March 15, 1827, King's College - the precursor to the University of
Toronto - was granted its royal charter by King George IV. Throughout
2002, U of T celebrated 175 years of Great Minds. As part of the
celebration, the U of T website featured excerpts from The
University of Toronto: A History, written by Martin Friedland, University
Professor and Professor Emeritus of Law at U of T.
future of the University of Toronto was a major Canadian political
issue in the 1840s, Friedland writes, as Reformers like Robert Baldwin
tried to wrest control of the colony's institutions from the Tory "Family
Compact" and the Anglican Church, during a period of unprecedented
political upheaval in the colony. Meanwhile, the original (and Anglican)
King's College struggled on:
3rd, 1849, Robert Baldwin introduced a bill into the parliament of the
province of Canada to convert King's College into the University of
Toronto. It would completely secularize the university, eliminating
any publicly funded chairs of divinity and all religious tests for any
member of the university, whether student or professor.
Before Baldwin's bill
passed, only Upper Canada College graduates had much chance of admission.
and Victoria and other denominational colleges could affiliate with
the university "with some vague status, perhaps as divinity halls,"
without assured government funding or the power to grant degrees, except
in divinity. If passed, the bill would represent, in the words of historian
J.M.S. Careless, "an entire victory for the forces of secularisation
and centralism in Upper Canadian higher education."
location of King's College, on Front Street between Simcoe and John.
The building was demolished in 1903.
meantime, King's College had been limping along in the unused red-brick
legislative building on Front Street. The south-east wing of its own
building had been completed in 1845 and turned into a residence, with
the Reverend James Beaven in charge. Residence rules were established,
such as one requiring students to be back in the residence before the
gates were closed at 9:30 in the evening during the winter, and others
requiring students to attend a certain number of chapel services. Not
surprisingly, the students complained about the food, one later reminiscing
that "day after day the same pies and puddings made their appearance."
former King's College residence, where the Ontario Legislature
now stands (1886). Before any other of its buildings could be
completed, this first university site was repossessed by the province
after the Baldwin Bill passed, and construction started anew with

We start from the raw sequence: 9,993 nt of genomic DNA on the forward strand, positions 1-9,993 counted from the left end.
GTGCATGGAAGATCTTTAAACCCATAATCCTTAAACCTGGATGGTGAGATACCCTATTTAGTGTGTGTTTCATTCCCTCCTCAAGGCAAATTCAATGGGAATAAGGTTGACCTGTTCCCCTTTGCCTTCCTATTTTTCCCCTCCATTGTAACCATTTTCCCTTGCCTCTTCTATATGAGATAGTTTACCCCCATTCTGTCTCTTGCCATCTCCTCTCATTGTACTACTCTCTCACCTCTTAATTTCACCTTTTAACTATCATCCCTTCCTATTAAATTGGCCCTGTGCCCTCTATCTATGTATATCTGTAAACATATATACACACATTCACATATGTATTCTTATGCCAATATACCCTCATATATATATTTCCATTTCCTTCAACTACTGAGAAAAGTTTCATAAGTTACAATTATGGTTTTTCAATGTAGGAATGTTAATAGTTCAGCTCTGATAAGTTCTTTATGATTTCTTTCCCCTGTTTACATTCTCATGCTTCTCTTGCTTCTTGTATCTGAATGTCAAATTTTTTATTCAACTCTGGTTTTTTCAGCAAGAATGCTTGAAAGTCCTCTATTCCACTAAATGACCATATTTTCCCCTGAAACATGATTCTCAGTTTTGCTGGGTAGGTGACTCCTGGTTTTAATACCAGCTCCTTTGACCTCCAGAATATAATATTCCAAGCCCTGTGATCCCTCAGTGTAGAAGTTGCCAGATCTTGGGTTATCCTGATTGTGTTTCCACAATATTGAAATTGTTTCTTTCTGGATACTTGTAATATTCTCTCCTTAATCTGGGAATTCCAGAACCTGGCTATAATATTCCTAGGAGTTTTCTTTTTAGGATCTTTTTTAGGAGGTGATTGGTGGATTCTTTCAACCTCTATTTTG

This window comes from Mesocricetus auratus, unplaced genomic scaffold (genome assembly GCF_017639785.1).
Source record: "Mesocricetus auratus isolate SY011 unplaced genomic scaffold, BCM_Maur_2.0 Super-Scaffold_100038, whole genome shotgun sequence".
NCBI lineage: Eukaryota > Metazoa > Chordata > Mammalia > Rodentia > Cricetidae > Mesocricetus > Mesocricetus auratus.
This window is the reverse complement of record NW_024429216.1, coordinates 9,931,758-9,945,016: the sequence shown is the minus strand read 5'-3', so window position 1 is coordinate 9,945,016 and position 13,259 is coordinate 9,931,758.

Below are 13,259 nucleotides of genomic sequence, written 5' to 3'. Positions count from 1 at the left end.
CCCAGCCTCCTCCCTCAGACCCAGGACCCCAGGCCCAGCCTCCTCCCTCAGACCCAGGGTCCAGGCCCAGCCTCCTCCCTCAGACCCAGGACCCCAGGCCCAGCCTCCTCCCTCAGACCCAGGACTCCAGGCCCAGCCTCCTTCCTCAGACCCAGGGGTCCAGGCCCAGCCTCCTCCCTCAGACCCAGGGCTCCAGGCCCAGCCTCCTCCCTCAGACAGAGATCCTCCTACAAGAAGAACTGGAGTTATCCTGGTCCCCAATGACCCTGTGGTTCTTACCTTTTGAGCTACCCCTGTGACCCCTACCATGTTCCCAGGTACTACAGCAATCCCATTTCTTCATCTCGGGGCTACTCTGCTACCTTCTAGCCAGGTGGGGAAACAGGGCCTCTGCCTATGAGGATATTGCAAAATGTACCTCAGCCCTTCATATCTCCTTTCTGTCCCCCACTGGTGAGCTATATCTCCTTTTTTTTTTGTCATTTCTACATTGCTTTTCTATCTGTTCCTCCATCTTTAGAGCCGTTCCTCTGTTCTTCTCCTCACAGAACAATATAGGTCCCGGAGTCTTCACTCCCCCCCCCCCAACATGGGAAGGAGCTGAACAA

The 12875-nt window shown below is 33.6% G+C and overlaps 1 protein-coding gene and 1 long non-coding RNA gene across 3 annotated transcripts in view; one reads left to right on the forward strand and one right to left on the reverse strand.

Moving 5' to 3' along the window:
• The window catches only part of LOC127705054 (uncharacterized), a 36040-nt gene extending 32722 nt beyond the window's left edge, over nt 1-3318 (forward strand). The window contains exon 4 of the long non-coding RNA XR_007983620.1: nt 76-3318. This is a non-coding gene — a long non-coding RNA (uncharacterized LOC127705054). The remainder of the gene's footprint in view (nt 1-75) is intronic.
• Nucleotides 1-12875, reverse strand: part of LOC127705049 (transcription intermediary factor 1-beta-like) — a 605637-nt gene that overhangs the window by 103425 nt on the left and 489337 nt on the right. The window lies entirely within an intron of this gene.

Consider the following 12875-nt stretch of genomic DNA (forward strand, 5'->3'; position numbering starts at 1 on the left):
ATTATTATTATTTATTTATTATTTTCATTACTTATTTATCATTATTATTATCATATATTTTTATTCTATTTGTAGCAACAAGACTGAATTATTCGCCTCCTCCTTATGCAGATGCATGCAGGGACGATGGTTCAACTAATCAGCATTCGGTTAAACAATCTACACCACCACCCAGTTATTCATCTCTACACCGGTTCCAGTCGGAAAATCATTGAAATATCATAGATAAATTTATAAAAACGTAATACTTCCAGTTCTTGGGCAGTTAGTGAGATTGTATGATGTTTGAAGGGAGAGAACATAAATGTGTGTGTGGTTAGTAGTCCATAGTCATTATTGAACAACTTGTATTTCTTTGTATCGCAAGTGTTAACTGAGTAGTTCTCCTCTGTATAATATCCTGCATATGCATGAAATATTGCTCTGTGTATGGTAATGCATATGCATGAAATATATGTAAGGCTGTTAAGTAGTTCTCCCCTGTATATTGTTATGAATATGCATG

the building of University College to its west.
borrowed heavily from that of Trinity College, Dublin, the school from
which the Reverend John McCaul and several others had graduated. A number
of scholarships were established, including one from the Duke of Wellington,
who donated £500 worth of shares in the Welland Canal Company
for that purpose. The students were overwhelmingly Anglicans - 22 of
the first 26 students - and entrance examinations to the college were
so demanding that only graduates of Upper Canada College had much chance
of admission. In order to gain admission, it was said, students would
have had to know "nearly all the chief classics of ancient times."
Second reading of
Baldwin's university bill had to be postponed when a mob burned
down the assembly building.
Bill creating the University of Toronto was introduced into the assembly,
then meeting in the long, plain St. Anne's Market building in Montreal.
Baldwin said the bill would ensure "the abolishment of every religious
observance which could possibly prove offensive to any portion of the
students attending the University." Before the bill could reach
second reading, however, the market was deliberately burned down by
a Tory mob angered by Lord Elgin's signing of the contentious Rebellion
Losses Bill (designed to compensate those whose property was damaged
in the revolt in Lower Canada) and the apparent rise of French power
over the British minority in Canada East. Elgin reported to the Colonial
Secretary about "this thin crust of order which... covers the anarchical
elements that boil and toss beneath our feet."
finally passed by a vote of 44 to 14 and became law on May 30, 1849.
The University of Toronto came into existence on January 1, 1850. The
1906 Royal Commission on the University would call the legislation the
"real charter of the institution." Along with the 1853 amendments,
it formed the foundation for the governing of the University for more
than fifty years. King's College ceased to exist.